Instead, Putin used the time to consolidate his power. Politically, by gathering loyal paladins around him and creating the so-called "power-vertical" - a structure that works strictly top-down and is executed with an iron fist. Economically, by reinforcing the old narrative that it was the willful bad advice of Western experts that ruined Russia - and that the mess could only be cleaned up by increasing the involvement of government in the economy. Security-wise Putin finally invested billions of dollars in the modernization of the dilapidated former Soviet military machine.

Today, Russia again has a powerful army. It operates state of the art weapon systems, can conduct an aggressive cyber war and is a nuclear-armed power that meets the US at eyelevel. While missing out on economic success at least on the military field Russia was able to reclaim superpower status. This way Putin followed a pattern quite familiar from Soviet times. Not once again a US president should mock Russia as a "regional power" - as Barack Obama had done in 2014.

However, bolstering the military apparatus the way Russia does is not a concept of the 21st century - it is actually a blueprint quite dated to say the least. Moscow still thinks of the world in the categories of territories, in square miles, in the ability to successfully drive a wedge into alliances, breaking apart ententes. The Russia of today thinks in terms of power and submission. While the part of Europe that is organized in the EU resolves longstanding historical territorial conflicts in a Union without borders and relies on the persuasiveness of "soft power", while the EU is placing faith in the charisma of social ideas and the attractiveness of economic power, Moscow is displaying the illegal annexation of Crimea as a trophy in their showcase.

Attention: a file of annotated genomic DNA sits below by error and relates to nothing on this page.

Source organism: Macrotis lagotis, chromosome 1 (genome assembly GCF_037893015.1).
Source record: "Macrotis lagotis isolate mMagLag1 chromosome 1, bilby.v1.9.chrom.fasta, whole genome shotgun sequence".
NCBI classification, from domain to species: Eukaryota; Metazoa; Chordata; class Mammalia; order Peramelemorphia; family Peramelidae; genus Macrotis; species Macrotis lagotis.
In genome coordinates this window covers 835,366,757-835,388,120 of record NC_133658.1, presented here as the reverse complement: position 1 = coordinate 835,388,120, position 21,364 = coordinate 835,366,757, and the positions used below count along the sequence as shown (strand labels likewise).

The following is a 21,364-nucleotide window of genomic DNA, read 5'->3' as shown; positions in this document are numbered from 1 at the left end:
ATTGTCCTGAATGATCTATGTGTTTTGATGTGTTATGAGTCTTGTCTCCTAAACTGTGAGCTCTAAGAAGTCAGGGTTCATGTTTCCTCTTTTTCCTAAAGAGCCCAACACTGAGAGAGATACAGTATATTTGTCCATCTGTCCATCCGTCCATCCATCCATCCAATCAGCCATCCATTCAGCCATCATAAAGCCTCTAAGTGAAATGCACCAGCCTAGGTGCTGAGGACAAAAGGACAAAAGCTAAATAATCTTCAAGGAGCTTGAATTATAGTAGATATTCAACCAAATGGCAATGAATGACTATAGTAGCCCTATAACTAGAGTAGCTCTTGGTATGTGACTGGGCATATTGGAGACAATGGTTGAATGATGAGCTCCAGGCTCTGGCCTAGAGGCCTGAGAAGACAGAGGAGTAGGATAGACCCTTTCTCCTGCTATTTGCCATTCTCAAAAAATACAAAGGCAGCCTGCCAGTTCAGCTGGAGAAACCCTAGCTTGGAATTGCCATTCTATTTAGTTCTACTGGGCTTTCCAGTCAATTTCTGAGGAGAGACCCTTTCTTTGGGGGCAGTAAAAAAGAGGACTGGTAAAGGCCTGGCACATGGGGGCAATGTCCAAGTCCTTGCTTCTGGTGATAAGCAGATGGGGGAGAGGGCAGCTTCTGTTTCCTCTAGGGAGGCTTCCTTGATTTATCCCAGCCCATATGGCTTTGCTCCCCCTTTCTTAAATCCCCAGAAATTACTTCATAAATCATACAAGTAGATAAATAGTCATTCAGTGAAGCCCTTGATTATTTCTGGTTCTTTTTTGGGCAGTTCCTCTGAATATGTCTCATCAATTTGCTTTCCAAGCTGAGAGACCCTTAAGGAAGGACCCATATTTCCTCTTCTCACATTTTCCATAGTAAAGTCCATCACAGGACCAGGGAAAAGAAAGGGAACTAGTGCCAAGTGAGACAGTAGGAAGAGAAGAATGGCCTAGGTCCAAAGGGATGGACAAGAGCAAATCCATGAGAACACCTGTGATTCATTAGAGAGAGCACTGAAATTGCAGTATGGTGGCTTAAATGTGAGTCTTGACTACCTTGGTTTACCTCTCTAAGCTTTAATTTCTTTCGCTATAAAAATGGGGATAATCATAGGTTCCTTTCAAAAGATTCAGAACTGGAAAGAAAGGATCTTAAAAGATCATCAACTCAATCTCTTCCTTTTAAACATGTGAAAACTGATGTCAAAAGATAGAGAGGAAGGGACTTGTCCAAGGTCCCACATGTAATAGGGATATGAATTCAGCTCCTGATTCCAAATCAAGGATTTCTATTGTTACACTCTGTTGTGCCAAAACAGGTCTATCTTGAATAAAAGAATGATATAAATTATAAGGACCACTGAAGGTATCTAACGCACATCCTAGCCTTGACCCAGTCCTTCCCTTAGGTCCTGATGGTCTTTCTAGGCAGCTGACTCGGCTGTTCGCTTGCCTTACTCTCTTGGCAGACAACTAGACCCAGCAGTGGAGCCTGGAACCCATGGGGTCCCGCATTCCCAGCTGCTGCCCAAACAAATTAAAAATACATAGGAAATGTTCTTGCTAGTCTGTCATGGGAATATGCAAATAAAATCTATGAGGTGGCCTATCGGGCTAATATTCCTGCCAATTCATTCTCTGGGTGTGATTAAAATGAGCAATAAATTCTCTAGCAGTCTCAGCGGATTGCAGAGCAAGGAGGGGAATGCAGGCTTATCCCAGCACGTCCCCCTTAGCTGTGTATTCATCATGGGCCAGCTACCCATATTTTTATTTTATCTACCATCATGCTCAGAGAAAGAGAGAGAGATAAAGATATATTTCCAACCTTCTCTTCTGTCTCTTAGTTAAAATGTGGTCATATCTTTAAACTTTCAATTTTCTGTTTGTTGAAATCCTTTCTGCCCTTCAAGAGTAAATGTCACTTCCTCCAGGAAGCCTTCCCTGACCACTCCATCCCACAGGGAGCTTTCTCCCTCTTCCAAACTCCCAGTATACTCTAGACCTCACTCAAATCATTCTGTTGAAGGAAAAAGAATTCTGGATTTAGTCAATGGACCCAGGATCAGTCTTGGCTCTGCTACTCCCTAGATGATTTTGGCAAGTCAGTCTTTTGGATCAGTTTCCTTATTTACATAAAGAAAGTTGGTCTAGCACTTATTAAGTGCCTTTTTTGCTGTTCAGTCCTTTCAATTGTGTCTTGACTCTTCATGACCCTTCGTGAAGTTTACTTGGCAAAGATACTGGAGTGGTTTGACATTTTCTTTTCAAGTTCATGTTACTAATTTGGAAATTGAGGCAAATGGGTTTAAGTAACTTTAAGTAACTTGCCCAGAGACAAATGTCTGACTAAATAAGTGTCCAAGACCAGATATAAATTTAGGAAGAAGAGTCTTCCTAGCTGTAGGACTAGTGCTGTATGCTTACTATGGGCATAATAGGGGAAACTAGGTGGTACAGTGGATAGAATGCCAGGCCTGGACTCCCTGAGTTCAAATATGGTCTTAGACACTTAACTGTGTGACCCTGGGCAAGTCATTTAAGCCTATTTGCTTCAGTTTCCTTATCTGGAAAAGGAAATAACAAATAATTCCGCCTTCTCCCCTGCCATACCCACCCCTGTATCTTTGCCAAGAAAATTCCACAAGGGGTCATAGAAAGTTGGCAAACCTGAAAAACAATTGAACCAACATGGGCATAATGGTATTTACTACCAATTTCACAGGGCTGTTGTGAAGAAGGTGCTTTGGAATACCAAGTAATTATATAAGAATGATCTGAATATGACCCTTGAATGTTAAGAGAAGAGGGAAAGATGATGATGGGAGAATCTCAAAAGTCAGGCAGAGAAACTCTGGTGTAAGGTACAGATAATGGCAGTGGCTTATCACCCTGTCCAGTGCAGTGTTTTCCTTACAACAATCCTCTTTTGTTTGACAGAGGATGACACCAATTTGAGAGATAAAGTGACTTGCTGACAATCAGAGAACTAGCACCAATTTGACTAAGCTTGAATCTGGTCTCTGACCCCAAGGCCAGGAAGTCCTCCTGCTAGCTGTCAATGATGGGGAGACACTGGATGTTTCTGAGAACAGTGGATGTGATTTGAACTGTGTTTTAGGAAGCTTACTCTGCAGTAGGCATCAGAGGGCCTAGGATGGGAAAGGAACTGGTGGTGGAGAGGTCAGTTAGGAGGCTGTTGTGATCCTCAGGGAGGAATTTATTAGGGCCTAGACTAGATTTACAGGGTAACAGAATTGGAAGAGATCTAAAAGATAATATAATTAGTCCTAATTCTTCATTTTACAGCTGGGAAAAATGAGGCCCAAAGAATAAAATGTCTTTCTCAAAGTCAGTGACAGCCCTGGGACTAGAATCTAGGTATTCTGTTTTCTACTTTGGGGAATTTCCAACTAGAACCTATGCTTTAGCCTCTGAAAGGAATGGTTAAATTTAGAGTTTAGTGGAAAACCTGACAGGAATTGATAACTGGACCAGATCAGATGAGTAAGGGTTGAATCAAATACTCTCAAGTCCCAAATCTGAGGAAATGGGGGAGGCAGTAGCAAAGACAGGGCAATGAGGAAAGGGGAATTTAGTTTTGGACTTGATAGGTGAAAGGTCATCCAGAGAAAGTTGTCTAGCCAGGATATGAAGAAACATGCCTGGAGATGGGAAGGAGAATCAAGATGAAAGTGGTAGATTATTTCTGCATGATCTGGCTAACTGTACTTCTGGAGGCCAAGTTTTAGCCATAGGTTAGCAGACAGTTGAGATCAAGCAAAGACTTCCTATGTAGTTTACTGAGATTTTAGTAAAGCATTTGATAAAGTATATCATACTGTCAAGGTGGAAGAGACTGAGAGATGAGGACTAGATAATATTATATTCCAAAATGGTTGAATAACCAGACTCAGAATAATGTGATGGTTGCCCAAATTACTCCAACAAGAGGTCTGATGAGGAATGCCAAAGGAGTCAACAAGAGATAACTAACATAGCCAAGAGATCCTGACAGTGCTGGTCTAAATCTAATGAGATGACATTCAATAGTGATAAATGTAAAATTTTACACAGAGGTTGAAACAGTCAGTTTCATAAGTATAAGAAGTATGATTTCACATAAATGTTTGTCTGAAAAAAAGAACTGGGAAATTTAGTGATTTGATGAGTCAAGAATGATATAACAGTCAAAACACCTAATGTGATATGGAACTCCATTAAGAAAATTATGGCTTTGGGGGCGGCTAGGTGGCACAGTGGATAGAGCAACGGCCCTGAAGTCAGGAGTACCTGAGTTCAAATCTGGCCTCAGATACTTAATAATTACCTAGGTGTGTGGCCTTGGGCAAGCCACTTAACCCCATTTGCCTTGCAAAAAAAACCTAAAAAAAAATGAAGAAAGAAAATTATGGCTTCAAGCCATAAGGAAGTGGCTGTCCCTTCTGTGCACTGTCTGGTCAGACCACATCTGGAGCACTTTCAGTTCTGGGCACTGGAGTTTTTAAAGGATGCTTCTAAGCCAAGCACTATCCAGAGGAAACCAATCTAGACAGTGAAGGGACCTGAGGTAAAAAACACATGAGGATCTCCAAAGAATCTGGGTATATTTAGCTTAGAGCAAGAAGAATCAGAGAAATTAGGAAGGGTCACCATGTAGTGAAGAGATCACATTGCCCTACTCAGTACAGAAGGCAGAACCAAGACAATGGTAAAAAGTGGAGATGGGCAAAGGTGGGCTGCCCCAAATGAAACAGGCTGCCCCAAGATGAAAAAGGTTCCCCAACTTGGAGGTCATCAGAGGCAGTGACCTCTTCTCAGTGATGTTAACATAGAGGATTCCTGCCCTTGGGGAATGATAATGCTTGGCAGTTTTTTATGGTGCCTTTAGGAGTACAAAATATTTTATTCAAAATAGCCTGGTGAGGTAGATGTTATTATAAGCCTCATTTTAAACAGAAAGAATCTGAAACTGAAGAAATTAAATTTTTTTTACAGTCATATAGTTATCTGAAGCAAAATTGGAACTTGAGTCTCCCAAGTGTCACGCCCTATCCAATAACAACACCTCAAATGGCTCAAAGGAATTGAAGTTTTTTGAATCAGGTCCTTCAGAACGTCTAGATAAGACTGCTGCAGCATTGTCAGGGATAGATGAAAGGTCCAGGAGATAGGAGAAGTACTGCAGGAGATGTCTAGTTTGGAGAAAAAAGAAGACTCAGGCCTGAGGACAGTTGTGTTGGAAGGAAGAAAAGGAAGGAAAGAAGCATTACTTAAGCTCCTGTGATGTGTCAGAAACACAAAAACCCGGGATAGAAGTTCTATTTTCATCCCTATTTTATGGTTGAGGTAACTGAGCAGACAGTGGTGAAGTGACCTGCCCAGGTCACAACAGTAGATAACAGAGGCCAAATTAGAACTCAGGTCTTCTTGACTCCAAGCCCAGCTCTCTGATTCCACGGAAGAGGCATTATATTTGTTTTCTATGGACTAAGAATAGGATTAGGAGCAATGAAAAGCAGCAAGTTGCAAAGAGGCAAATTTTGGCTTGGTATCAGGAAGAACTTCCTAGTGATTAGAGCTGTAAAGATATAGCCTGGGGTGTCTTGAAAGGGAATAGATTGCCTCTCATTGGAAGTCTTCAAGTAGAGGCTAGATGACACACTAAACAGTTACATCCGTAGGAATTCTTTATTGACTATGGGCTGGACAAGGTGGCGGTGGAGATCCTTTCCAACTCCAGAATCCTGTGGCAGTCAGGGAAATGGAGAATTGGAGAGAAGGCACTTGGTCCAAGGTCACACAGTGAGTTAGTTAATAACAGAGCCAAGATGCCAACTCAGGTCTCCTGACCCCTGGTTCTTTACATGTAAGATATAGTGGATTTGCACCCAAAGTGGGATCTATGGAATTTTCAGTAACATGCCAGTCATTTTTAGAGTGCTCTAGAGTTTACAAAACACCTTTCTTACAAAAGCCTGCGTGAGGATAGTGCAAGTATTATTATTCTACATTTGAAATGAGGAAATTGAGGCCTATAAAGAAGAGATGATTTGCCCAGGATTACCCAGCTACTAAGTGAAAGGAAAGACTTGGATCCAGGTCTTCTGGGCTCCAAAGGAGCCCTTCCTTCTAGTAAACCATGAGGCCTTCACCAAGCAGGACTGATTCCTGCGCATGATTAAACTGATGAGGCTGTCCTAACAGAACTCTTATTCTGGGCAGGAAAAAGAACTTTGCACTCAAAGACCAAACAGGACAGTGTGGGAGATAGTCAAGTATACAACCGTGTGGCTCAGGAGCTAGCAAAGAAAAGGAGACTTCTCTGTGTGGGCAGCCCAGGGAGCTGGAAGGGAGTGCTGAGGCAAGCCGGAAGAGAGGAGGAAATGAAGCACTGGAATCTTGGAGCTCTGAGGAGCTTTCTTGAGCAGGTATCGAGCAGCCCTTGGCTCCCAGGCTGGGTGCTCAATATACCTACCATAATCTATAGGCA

Only when putting oneself in the shoes of those ruling from the Kremlin one may understand why Russia acts the way it did and does: In Georgia 2008, in Crimea and Ukraine since 2014. Why else in the 21st century a country would risk so much to get so little - in the case of the Crimea a ridiculously midsize-level impoverished peninsula. For that Russia sacrificed human lives, world reputation, commerce, investments, tourism, political and economic relations of all sorts. Why else would a government streamline or silence the media, arrest critics and bend the law? All that makes sense only if you still believe in the concepts of the 20th century.

On that backdrop is it really that surprising that some Eastern European countries are fearing for their safety? Is it really such a shocker that in advance of the Nato Warsaw Summit Eastern Europeans were wishing to have large maneuvers at their Eastern frontiers?

Finally, what became of Boris Yeltsin's ideas contest 20 years ago? It was won by a history professor from the northwestern city of Vologda. Gury Sudakov had submitted a longer essay and summed it up in a simple formula: "Russia for me - and I for Russia". Putin also would have liked this line.